• The Andromeda & Milky Way galaxy collision which will occur in 3.8 or 4.5 billion years
  • The 100 largest bodies in our Solar System
  • The nearest 1000 stars to our Sun
  • The nearest 70 Galaxies to the Milky Way
  • A visual size comparison of the largest known stars and planets
  • The Apophis asteroid passing near Earth in the year 2029
  • The comet, Shoemaker Levy 9’s collision with Jupiter
  • The 2008 KV42, a recently discovered trans-Neptunian object with a retrograde motion orbit
  • Moons converging into a single planet
  • The Rho Cancri (55 Cancri) Solar System – which is a star with 5 known planets
  • The Pioneer & Voyager encounters with Jupiter, Saturn, Uranus, & Neptune
  • Visual Lagrange points of the Earth & Moon
  • Gamma Ray Burst locations

Universe Sandbox ²[edit]

Universe Sandbox ²
Universe Sandbox Icon
Improved collisions.jpg
Earth and Moon collision simulated
Developer(s) Dan Dixon (leader), Christian Herold, Georg Steinröhder, Thomas Grønneløv, Eric Hilton, Naomi Goldenson, Chad Jenkins
Initial release (under development)
Stable release Alpha 12 / December 2014
Operating system Windows
Platform PC
Type Educational software
License Proprietary commercial software
Website universesandbox.com/2/

As of 2014, the developers are working on a new version of Universe Sandbox, which is a complete rewrite. Some of the new features include atmospheres being shown on planets, dynamic and procedurally generated textures on stars and gas giants, a more realistic and graphic collision system, 3D charts in chart mode, simulation of stellar evolution, procedural detail in rings/particles, visualization of black holes, tethers to build space elevators, simulation of fluid-like objects (such as gas clouds, nebulae and protoplanetary disks, and planetary collisions) and much more.[3]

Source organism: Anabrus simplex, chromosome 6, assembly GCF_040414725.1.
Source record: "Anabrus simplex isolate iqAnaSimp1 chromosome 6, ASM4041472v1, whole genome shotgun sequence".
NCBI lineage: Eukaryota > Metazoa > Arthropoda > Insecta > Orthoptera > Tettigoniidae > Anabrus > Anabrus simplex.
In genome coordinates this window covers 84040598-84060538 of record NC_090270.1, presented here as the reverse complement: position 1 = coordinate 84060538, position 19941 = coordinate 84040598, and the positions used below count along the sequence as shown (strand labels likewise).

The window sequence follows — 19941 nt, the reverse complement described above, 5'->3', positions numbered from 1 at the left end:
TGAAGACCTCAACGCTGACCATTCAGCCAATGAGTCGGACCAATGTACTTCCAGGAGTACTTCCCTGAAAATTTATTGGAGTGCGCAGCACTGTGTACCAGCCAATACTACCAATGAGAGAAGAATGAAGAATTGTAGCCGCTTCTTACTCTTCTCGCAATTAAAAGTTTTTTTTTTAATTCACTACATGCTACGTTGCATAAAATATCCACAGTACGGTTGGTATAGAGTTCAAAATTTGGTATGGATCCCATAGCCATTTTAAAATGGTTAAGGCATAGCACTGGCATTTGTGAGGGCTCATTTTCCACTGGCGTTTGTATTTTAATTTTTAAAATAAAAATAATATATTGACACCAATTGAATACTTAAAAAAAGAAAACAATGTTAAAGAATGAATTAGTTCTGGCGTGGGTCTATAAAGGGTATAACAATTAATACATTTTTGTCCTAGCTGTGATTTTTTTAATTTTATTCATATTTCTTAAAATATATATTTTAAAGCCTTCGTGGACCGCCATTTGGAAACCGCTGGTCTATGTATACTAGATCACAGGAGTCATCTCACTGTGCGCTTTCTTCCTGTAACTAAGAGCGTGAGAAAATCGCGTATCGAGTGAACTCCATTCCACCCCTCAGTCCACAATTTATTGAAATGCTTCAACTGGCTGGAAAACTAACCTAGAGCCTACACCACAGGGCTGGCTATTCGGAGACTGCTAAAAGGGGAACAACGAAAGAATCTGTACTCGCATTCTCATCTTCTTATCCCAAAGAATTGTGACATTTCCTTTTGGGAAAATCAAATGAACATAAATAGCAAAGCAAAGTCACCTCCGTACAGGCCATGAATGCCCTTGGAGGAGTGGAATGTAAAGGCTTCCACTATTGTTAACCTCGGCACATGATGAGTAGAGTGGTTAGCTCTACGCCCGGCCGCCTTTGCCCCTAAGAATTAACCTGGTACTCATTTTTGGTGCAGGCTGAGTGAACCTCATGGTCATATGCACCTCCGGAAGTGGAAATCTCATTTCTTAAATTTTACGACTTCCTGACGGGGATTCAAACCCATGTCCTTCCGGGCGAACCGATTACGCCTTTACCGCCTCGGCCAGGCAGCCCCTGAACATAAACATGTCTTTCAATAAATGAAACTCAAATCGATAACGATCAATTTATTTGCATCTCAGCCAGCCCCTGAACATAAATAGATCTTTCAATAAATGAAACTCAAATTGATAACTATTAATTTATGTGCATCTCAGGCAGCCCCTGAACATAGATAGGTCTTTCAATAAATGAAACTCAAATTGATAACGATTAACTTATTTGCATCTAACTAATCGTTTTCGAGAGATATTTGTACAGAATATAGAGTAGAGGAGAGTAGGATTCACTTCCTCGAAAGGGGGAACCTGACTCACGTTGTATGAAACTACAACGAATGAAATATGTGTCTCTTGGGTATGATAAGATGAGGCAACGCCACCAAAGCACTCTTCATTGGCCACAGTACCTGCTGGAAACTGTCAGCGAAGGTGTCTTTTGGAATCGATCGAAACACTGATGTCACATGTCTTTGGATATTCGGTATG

The developers demonstrated many of these features at the Unite 2012 conference (for developers using the Unity game engine).[3]

There is no planned release date for the final version of Universe Sandbox ², but in late August 2014 the public alpha version was released for purchase by the public, after having been in closed alpha testing for several months. Purchase of the alpha will give access to continuous updates as well as the final version.

Alpha releases[edit]

Version[5] Date[5] New features / Notes[5]
Alpha 1 December 4, 2013
Alpha 2 December 13, 2013 Improved ring particle collisions
Alpha 3 December 24, 2013
Alpha 4 January 22, 2014
Alpha 5 March 6, 2014 improved stellar flares, graphing tools
Alpha 6 March 22, 2014
Alpha 7 June 20, 2014 Overhauled collision system, improved climate modeling
Alpha 8 August 6, 2014 Save and load simulations.
Alpha 8.3 August 11, 2014
Alpha 9 August 22, 2014 bug fixes and minor improvements. New logo
Alpha 9.1 August 23, 2014
Alpha 9.2 August 24, 2014
Alpha 10 August 25, 2014 Game made available for purchase
Alpha 10.1 August 28, 2014
Alpha 11 September 18, 2014 Shockwaves on collisions, improved supernovas
Alpha 12 October 30, 2014 UI improvements
Alpha 13 February 5, 2015 Overhauled collisions, Mars climate, planetary cutaways
Alpha 13.1 February 6, 2015 Bugfixes
Alpha 14 March 1, 2015

In the media[edit]

Universe Sandbox was used for several of the gravity simulations of galaxies colliding in a galaxy series special, "Cosmic Collisions", which first aired on January 28, 2009 on the Discovery Channel. (The second animation in this particular video was created using Universe Sandbox.[6])

See also[edit]


  1. ^ Alex Cox (2008-10-05). "How one man created his own universe - How Dan Dixon fashioned a whole universe out of mere bytes". PC Plus, Issue 274 and techradar.com - computing news. Retrieved 2010-01-10. 
  2. ^ "we make Universe Sandbox". Giant Army. Retrieved 2014-07-07. 
  3. ^ a b c [1][dead link]
  4. ^ http://www.dlp.com/hdtv/dlp-features/3d-hdtv.aspx
  5. ^ a b c http://universesandbox.com/forum/index.php/board,13.0.html
  6. ^ Dan Evans (2009). "Cosmic Collisions". Discovery Channel. Retrieved 2010-01-10 – via Vimeo. 

External links[edit]